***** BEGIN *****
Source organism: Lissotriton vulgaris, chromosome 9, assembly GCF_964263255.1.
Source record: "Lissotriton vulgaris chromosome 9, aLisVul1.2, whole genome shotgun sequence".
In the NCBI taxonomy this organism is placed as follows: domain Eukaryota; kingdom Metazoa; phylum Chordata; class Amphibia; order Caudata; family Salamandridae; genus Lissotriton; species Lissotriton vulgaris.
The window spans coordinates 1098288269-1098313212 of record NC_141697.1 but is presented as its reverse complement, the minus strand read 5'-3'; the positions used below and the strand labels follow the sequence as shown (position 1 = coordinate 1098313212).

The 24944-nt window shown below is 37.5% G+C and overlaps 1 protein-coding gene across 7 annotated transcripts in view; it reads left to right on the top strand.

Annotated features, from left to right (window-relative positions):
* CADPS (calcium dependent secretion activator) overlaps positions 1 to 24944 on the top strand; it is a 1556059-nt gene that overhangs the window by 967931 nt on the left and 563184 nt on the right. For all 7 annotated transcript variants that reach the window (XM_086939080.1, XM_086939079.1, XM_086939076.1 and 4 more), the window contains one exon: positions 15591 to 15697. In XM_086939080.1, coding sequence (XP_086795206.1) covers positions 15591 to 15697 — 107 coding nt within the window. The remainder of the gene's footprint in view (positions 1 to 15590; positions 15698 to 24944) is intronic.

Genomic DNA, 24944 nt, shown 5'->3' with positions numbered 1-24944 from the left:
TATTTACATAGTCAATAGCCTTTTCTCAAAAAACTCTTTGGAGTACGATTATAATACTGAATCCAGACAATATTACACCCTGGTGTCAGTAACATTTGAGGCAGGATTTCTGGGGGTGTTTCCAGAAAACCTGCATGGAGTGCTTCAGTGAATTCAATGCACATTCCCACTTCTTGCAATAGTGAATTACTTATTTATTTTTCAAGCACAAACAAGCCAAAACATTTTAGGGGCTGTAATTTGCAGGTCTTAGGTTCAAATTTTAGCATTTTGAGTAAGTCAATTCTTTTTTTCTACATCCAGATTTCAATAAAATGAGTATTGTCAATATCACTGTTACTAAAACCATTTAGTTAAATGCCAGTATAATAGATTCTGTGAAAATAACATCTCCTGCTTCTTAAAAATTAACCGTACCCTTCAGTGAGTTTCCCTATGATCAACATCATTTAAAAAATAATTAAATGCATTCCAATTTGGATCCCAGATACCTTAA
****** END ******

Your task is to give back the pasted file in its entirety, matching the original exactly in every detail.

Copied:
Source organism: Lissotriton vulgaris, chromosome 9, assembly GCF_964263255.1.
Source record: "Lissotriton vulgaris chromosome 9, aLisVul1.2, whole genome shotgun sequence".
In the NCBI taxonomy this organism is placed as follows: domain Eukaryota; kingdom Metazoa; phylum Chordata; class Amphibia; order Caudata; family Salamandridae; genus Lissotriton; species Lissotriton vulgaris.
The window spans coordinates 1098288269-1098313212 of record NC_141697.1 but is presented as its reverse complement, the minus strand read 5'-3'; the positions used below and the strand labels follow the sequence as shown (position 1 = coordinate 1098313212).

The 24944-nt window shown below is 37.5% G+C and overlaps 1 protein-coding gene across 7 annotated transcripts in view; it reads left to right on the top strand.

Annotated features, from left to right (window-relative positions):
* CADPS (calcium dependent secretion activator) overlaps positions 1 to 24944 on the top strand; it is a 1556059-nt gene that overhangs the window by 967931 nt on the left and 563184 nt on the right. For all 7 annotated transcript variants that reach the window (XM_086939080.1, XM_086939079.1, XM_086939076.1 and 4 more), the window contains one exon: positions 15591 to 15697. In XM_086939080.1, coding sequence (XP_086795206.1) covers positions 15591 to 15697 — 107 coding nt within the window. The remainder of the gene's footprint in view (positions 1 to 15590; positions 15698 to 24944) is intronic.

Genomic DNA, 24944 nt, shown 5'->3' with positions numbered 1-24944 from the left:
TATTTACATAGTCAATAGCCTTTTCTCAAAAAACTCTTTGGAGTACGATTATAATACTGAATCCAGACAATATTACACCCTGGTGTCAGTAACATTTGAGGCAGGATTTCTGGGGGTGTTTCCAGAAAACCTGCATGGAGTGCTTCAGTGAATTCAATGCACATTCCCACTTCTTGCAATAGTGAATTACTTATTTATTTTTCAAGCACAAACAAGCCAAAACATTTTAGGGGCTGTAATTTGCAGGTCTTAGGTTCAAATTTTAGCATTTTGAGTAAGTCAATTCTTTTTTTCTACATCCAGATTTCAATAAAATGAGTATTGTCAATATCACTGTTACTAAAACCATTTAGTTAAATGCCAGTATAATAGATTCTGTGAAAATAACATCTCCTGCTTCTTAAAAATTAACCGTACCCTTCAGTGAGTTTCCCTATGATCAACATCATTTAAAAAATAATTAAATGCATTCCAATTTGGATCCCAGATACCTTAA